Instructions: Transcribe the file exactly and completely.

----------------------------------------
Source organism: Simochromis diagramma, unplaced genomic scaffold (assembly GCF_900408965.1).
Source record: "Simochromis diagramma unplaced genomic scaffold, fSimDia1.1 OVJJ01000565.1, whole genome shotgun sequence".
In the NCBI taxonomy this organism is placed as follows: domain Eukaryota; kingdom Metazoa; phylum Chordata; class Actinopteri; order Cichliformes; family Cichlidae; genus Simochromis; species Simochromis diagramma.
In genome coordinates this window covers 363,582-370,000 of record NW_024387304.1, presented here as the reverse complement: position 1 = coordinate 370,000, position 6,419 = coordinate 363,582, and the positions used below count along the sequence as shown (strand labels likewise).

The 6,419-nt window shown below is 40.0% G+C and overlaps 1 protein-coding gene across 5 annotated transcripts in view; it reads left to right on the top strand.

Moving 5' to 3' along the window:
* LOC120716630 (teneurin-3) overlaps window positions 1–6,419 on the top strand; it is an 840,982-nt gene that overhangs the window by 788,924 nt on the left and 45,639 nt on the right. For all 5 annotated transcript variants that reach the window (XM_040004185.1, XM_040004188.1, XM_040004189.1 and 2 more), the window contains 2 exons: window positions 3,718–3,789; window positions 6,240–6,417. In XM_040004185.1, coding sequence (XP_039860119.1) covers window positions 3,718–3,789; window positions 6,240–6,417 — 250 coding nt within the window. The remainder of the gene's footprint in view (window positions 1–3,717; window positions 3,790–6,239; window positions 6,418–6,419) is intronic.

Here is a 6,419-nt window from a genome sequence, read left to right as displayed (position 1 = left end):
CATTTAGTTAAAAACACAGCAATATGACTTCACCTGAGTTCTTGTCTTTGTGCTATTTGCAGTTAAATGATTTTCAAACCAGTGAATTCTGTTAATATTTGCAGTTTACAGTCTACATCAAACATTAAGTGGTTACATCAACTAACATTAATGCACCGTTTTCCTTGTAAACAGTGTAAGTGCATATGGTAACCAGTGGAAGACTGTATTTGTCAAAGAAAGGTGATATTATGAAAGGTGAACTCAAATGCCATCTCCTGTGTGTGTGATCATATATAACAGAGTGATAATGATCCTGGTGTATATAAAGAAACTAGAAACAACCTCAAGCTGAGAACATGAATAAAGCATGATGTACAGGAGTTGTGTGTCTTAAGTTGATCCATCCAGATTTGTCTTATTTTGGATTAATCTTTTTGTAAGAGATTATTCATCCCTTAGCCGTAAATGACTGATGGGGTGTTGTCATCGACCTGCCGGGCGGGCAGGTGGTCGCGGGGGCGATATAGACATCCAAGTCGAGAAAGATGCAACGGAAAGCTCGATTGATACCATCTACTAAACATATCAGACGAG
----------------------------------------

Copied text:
Source organism: Simochromis diagramma, unplaced genomic scaffold (assembly GCF_900408965.1).
Source record: "Simochromis diagramma unplaced genomic scaffold, fSimDia1.1 OVJJ01000565.1, whole genome shotgun sequence".
In the NCBI taxonomy this organism is placed as follows: domain Eukaryota; kingdom Metazoa; phylum Chordata; class Actinopteri; order Cichliformes; family Cichlidae; genus Simochromis; species Simochromis diagramma.
In genome coordinates this window covers 363,582-370,000 of record NW_024387304.1, presented here as the reverse complement: position 1 = coordinate 370,000, position 6,419 = coordinate 363,582, and the positions used below count along the sequence as shown (strand labels likewise).

The 6,419-nt window shown below is 40.0% G+C and overlaps 1 protein-coding gene across 5 annotated transcripts in view; it reads left to right on the top strand.

Moving 5' to 3' along the window:
* LOC120716630 (teneurin-3) overlaps window positions 1–6,419 on the top strand; it is an 840,982-nt gene that overhangs the window by 788,924 nt on the left and 45,639 nt on the right. For all 5 annotated transcript variants that reach the window (XM_040004185.1, XM_040004188.1, XM_040004189.1 and 2 more), the window contains 2 exons: window positions 3,718–3,789; window positions 6,240–6,417. In XM_040004185.1, coding sequence (XP_039860119.1) covers window positions 3,718–3,789; window positions 6,240–6,417 — 250 coding nt within the window. The remainder of the gene's footprint in view (window positions 1–3,717; window positions 3,790–6,239; window positions 6,418–6,419) is intronic.

Here is a 6,419-nt window from a genome sequence, read left to right as displayed (position 1 = left end):
CATTTAGTTAAAAACACAGCAATATGACTTCACCTGAGTTCTTGTCTTTGTGCTATTTGCAGTTAAATGATTTTCAAACCAGTGAATTCTGTTAATATTTGCAGTTTACAGTCTACATCAAACATTAAGTGGTTACATCAACTAACATTAATGCACCGTTTTCCTTGTAAACAGTGTAAGTGCATATGGTAACCAGTGGAAGACTGTATTTGTCAAAGAAAGGTGATATTATGAAAGGTGAACTCAAATGCCATCTCCTGTGTGTGTGATCATATATAACAGAGTGATAATGATCCTGGTGTATATAAAGAAACTAGAAACAACCTCAAGCTGAGAACATGAATAAAGCATGATGTACAGGAGTTGTGTGTCTTAAGTTGATCCATCCAGATTTGTCTTATTTTGGATTAATCTTTTTGTAAGAGATTATTCATCCCTTAGCCGTAAATGACTGATGGGGTGTTGTCATCGACCTGCCGGGCGGGCAGGTGGTCGCGGGGGCGATATAGACATCCAAGTCGAGAAAGATGCAACGGAAAGCTCGATTGATACCATCTACTAAACATATCAGACGAG